The reason the court came to that conclusion is because Stolz signed a contract with the firm stating outright that Gordon & Rees could collect fees and costs if litigation were to occur over its representation of the business owner.  “Here, the district court found that there was a contract between the Stolz companies and Gordon & Rees providing that Gordon & Rees could obtain attorney fees in the event there was a dispute to enforce the agreement.  Thus, the district court awarded fees because Stolz agreed to pay those fees, even if Gordon & Rees was representing itself," the opinion said.

The cases are Royce International Broadcasting Corp. et al. v. Gordon & Rees LLP, case numbers 72148 and 74272, in the Supreme Court of the State of Nevada.

Attorneys Seek $13.5M in Fees in Grupo Mexico-Southern Copper Deal

November 1, 2018

A recent Law 360 story by Rose Krebs, “Attys Seek $13.5M in Fees in Grupo Mexico-Southern Copper Deal” reports that Andrews & Springer LLC and Friedman Oster & Teitel PLLC are seeking $13.5 million in fees for brokering a proposed $50 million settlement for Southern Copper Corp. shareholders in their Delaware Chancery Court suit against Grupo Mexico SAB that claimed the Mexican mining giant improperly bought control of two Southern Copper-related power plants.  The firms filed a motion with the court to approve the proposed settlement, award the attorneys’ fees — amounting to 27 percent of the settlement amount — and grant shareholder Carla Lacey a $5,000 incentive fee for bringing the suit on behalf of the proposed class of stockholders.

In December 2015, Lacey filed the proposed class action and derivative suit contending that Grupo Mexico and some of its directors breached their fiduciary duty and failed to seek a required independent review before structuring a deal to pay far less than Southern Copper's initial $350 million cost for the two plants that supplied power to Southern Copper's Mexican operations.  The suit also contended some Southern Copper directors failed in their duties to prevent “serial abuses of power” by Grupo Mexico.  Grupo Mexico, as controlling stockholder of Southern Copper, had exploited its control by causing Southern Copper to "assume meaningful risk" in connection with the construction of the power plants, the investor asserted.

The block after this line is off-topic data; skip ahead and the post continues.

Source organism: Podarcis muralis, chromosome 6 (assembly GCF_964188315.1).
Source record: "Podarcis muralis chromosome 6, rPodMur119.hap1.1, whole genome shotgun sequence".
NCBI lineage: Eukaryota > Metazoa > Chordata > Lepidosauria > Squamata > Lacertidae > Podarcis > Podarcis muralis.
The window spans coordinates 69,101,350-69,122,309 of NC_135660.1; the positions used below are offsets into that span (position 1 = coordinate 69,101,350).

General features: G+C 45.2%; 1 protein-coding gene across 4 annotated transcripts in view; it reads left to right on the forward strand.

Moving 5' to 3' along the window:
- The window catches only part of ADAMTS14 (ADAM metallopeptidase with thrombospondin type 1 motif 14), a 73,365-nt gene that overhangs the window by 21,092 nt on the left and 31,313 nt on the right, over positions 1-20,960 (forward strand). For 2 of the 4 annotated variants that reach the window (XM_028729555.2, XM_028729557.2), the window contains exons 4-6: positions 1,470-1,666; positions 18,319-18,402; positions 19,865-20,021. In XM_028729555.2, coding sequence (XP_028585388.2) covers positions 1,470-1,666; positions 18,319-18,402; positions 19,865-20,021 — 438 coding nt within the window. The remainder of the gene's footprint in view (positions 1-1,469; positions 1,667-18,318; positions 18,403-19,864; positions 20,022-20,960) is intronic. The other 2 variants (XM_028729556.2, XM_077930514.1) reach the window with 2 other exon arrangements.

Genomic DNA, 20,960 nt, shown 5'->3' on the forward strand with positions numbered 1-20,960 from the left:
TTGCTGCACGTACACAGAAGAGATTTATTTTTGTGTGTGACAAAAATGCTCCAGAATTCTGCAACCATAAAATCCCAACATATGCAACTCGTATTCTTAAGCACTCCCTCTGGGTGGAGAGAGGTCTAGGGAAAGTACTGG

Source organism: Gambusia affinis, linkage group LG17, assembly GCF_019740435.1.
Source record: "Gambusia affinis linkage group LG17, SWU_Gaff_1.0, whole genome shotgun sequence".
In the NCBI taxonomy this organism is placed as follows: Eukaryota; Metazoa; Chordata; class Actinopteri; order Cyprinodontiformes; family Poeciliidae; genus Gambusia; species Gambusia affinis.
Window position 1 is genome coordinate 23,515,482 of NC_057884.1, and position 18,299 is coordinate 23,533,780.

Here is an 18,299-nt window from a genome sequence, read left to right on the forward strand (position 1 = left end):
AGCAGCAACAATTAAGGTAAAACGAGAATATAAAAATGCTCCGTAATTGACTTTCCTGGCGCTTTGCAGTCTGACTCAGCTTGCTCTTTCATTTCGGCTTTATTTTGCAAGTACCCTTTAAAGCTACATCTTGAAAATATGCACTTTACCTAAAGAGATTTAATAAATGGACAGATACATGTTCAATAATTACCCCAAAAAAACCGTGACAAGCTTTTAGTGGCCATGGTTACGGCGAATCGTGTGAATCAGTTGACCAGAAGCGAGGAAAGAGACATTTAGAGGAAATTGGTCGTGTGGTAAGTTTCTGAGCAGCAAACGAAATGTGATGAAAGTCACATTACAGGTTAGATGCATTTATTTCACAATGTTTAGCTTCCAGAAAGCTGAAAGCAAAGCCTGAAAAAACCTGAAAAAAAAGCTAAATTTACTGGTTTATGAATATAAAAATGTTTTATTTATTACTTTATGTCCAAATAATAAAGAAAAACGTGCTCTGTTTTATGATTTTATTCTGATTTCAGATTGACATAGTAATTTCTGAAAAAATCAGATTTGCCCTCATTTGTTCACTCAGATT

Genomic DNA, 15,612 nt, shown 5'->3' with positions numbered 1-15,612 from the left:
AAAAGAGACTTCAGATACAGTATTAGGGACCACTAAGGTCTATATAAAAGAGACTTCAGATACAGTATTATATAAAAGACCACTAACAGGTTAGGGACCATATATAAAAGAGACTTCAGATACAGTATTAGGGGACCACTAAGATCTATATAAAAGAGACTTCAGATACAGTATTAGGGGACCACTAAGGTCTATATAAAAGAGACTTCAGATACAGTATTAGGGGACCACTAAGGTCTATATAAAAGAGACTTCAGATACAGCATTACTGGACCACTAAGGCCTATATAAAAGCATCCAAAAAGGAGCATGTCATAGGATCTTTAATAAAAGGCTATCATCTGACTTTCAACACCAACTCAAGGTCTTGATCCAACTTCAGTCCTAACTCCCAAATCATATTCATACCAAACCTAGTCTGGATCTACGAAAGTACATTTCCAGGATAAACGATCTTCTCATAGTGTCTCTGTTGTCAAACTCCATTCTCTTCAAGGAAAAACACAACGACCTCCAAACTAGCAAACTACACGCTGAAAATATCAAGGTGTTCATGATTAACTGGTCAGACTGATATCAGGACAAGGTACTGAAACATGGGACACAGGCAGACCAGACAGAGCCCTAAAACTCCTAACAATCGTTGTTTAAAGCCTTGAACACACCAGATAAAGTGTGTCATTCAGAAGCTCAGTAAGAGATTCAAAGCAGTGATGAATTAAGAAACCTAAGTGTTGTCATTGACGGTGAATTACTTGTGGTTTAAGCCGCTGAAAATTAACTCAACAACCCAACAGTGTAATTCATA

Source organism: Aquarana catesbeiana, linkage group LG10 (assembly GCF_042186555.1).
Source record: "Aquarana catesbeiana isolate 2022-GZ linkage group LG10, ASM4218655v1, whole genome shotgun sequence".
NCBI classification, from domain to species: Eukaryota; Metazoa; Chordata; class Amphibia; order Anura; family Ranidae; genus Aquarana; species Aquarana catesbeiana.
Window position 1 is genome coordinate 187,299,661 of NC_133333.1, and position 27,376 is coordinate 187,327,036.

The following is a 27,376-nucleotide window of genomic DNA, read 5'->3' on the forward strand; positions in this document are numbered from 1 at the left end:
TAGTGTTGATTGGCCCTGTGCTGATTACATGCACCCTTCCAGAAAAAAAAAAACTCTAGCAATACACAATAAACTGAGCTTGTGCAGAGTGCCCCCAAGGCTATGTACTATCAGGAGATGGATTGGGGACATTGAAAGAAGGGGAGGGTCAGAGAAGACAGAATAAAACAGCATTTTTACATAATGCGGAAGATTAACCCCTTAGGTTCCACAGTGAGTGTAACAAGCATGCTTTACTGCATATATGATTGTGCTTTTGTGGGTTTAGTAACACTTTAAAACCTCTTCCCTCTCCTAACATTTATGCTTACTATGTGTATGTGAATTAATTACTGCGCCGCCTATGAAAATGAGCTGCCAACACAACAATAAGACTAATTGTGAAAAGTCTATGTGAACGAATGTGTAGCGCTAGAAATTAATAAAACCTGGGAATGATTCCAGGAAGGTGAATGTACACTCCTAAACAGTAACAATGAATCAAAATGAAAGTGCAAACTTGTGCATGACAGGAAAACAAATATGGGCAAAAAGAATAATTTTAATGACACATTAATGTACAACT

Also, Grupo Mexico's debt expenses for the power plants were improperly tied to future profits from a 20-year agreement to supply electricity to Southern Copper's Mexican facilities as well as possible third parties, the suit said.  Those terms assured that Grupo Mexico would incur little risk and a prospect of "hundreds of millions, or even billions, of dollars in revenue" at the expense of Southern Copper, the shareholder complaint said.  In August, the parties entered into the $50 million settlement to “eliminate the distraction, burden, delay and expense of further litigation" and provide benefits to shareholders in the proposed class, the settlement said.

A hearing to consider approval of the settlement and to certify the proposed class consisting of holders of Southern Copper stock issued from March 2012 to December 2015, excluding those with ties to the director defendants or any entity Grupo Mexico or its subsidiary had a controlling interest in, is scheduled for Nov. 27, according to court documents.  The hearing will also address awarding the attorneys’ fees.  A brief the firms filed in support of the motion to award the fees was filed under seal.

According to affidavits filed with the court, Andrews & Springer spent roughly 4,200 hours at an estimated cost of about $1.9 million on the case while Friedman Oster & Tejtel worked about 4,500 hours at a cost of about $2.6 million.  Also, Andrews & Springer incurred about $154,000 in unreimbursed expenses such as filings, copying and experts fees while Friedman Oster & Tejtel had about $105,000 in unreimbursed costs, according to the affidavits.

Under the proposed settlement, Grupo Mexico or its wholly owned subsidiary Americas Mining Corp. will pay Southern Copper $50 million within 10 days of final approval by the court.  Southern Copper will then distribute the money to stockholders in the proposed class proportionally based on ownership.

The case is Lacey v. Mota-Velasco et al., case number 11779, in the Court of Chancery of the State of Delaware.

Class Counsel Earn $63M in Attorney Fees in Libor MDL

October 31, 2018

A recent Law 360 story by Michael Macagnone, “Hausfeld, Susman Win $63M in Attys’ Fees in Libor MDL” reports that Susman Godfrey LLP and Hausfeld LLP won nearly $63 million in attorneys' fees out of a $340 million settlement resolving allegations in multidistrict litigation that Deutsche Bank AG and HSBC Inc. were involved in a scheme to manipulate the London Interbank Offered Rate for short-term loans.  The $62.8 million in fees, which according to U.S. District Judge Naomi Reice Buchwald’s order come from the settlement amount, are to be distributed by Susman and Hausfeld, the two primary firms representing the class of over-the-counter investors who were exposed to the allegedly doctored Libor rate outside of a stock exchange.  The order came a day after Judge Buchwald signed off on the $100 million HSBC agreement and $240 million Deutsche Bank agreement with the class.